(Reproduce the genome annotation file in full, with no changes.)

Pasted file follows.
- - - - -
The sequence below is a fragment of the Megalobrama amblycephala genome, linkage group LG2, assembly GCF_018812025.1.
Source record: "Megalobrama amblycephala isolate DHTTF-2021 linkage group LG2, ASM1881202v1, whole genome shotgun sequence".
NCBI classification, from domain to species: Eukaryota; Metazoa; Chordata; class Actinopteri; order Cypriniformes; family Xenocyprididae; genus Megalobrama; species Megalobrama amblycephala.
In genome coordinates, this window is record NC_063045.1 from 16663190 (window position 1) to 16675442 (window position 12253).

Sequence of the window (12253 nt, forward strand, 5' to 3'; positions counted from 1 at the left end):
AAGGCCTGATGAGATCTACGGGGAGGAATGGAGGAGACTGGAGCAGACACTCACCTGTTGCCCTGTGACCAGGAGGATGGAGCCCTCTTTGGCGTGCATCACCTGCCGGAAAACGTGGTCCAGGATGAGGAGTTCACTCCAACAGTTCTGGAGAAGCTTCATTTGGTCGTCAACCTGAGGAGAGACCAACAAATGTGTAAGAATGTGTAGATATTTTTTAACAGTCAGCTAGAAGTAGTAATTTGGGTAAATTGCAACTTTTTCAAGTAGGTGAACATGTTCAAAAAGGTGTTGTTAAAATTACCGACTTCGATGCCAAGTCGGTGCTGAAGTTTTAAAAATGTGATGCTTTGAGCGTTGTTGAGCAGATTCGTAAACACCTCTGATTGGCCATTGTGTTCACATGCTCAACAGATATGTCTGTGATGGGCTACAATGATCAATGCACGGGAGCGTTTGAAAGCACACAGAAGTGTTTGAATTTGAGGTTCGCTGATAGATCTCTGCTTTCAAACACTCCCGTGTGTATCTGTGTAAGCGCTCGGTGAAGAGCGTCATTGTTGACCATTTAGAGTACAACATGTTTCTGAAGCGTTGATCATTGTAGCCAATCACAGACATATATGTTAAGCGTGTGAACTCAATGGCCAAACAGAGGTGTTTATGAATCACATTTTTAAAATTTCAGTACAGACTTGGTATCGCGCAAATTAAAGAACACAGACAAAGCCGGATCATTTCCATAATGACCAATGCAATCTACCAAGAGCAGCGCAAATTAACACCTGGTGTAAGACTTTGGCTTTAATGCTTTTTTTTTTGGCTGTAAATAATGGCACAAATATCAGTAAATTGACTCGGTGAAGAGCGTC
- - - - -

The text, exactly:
The sequence below is a fragment of the Megalobrama amblycephala genome, linkage group LG2, assembly GCF_018812025.1.
Source record: "Megalobrama amblycephala isolate DHTTF-2021 linkage group LG2, ASM1881202v1, whole genome shotgun sequence".
NCBI classification, from domain to species: Eukaryota; Metazoa; Chordata; class Actinopteri; order Cypriniformes; family Xenocyprididae; genus Megalobrama; species Megalobrama amblycephala.
In genome coordinates, this window is record NC_063045.1 from 16663190 (window position 1) to 16675442 (window position 12253).

Sequence of the window (12253 nt, forward strand, 5' to 3'; positions counted from 1 at the left end):
AAGGCCTGATGAGATCTACGGGGAGGAATGGAGGAGACTGGAGCAGACACTCACCTGTTGCCCTGTGACCAGGAGGATGGAGCCCTCTTTGGCGTGCATCACCTGCCGGAAAACGTGGTCCAGGATGAGGAGTTCACTCCAACAGTTCTGGAGAAGCTTCATTTGGTCGTCAACCTGAGGAGAGACCAACAAATGTGTAAGAATGTGTAGATATTTTTTAACAGTCAGCTAGAAGTAGTAATTTGGGTAAATTGCAACTTTTTCAAGTAGGTGAACATGTTCAAAAAGGTGTTGTTAAAATTACCGACTTCGATGCCAAGTCGGTGCTGAAGTTTTAAAAATGTGATGCTTTGAGCGTTGTTGAGCAGATTCGTAAACACCTCTGATTGGCCATTGTGTTCACATGCTCAACAGATATGTCTGTGATGGGCTACAATGATCAATGCACGGGAGCGTTTGAAAGCACACAGAAGTGTTTGAATTTGAGGTTCGCTGATAGATCTCTGCTTTCAAACACTCCCGTGTGTATCTGTGTAAGCGCTCGGTGAAGAGCGTCATTGTTGACCATTTAGAGTACAACATGTTTCTGAAGCGTTGATCATTGTAGCCAATCACAGACATATATGTTAAGCGTGTGAACTCAATGGCCAAACAGAGGTGTTTATGAATCACATTTTTAAAATTTCAGTACAGACTTGGTATCGCGCAAATTAAAGAACACAGACAAAGCCGGATCATTTCCATAATGACCAATGCAATCTACCAAGAGCAGCGCAAATTAACACCTGGTGTAAGACTTTGGCTTTAATGCTTTTTTTTTTGGCTGTAAATAATGGCACAAATATCAGTAAATTGACTCGGTGAAGAGCGTC